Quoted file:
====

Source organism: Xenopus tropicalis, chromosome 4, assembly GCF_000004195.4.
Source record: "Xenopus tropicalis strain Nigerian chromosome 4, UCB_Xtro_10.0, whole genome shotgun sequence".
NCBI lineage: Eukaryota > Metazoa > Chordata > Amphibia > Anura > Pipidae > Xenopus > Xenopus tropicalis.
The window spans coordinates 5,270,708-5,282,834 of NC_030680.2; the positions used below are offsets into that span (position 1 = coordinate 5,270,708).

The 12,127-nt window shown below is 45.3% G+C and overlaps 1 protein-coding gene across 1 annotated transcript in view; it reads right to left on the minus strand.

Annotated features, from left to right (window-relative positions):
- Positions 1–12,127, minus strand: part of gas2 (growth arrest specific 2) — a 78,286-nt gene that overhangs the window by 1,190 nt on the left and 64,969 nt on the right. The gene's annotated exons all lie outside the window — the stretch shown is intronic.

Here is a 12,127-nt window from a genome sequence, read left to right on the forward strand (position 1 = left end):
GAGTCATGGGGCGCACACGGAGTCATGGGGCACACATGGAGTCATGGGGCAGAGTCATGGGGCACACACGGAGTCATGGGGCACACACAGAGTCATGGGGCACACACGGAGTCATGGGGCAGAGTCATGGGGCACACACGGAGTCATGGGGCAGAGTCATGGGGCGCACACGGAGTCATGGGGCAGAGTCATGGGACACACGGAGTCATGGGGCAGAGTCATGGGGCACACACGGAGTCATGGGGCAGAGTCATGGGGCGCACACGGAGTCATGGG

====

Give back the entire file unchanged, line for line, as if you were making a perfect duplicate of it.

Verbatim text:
Source organism: Xenopus tropicalis, chromosome 4, assembly GCF_000004195.4.
Source record: "Xenopus tropicalis strain Nigerian chromosome 4, UCB_Xtro_10.0, whole genome shotgun sequence".
NCBI lineage: Eukaryota > Metazoa > Chordata > Amphibia > Anura > Pipidae > Xenopus > Xenopus tropicalis.
The window spans coordinates 5,270,708-5,282,834 of NC_030680.2; the positions used below are offsets into that span (position 1 = coordinate 5,270,708).

The 12,127-nt window shown below is 45.3% G+C and overlaps 1 protein-coding gene across 1 annotated transcript in view; it reads right to left on the minus strand.

Annotated features, from left to right (window-relative positions):
- Positions 1–12,127, minus strand: part of gas2 (growth arrest specific 2) — a 78,286-nt gene that overhangs the window by 1,190 nt on the left and 64,969 nt on the right. The gene's annotated exons all lie outside the window — the stretch shown is intronic.

Here is a 12,127-nt window from a genome sequence, read left to right on the forward strand (position 1 = left end):
GAGTCATGGGGCGCACACGGAGTCATGGGGCACACATGGAGTCATGGGGCAGAGTCATGGGGCACACACGGAGTCATGGGGCACACACAGAGTCATGGGGCACACACGGAGTCATGGGGCAGAGTCATGGGGCACACACGGAGTCATGGGGCAGAGTCATGGGGCGCACACGGAGTCATGGGGCAGAGTCATGGGACACACGGAGTCATGGGGCAGAGTCATGGGGCACACACGGAGTCATGGGGCAGAGTCATGGGGCGCACACGGAGTCATGGG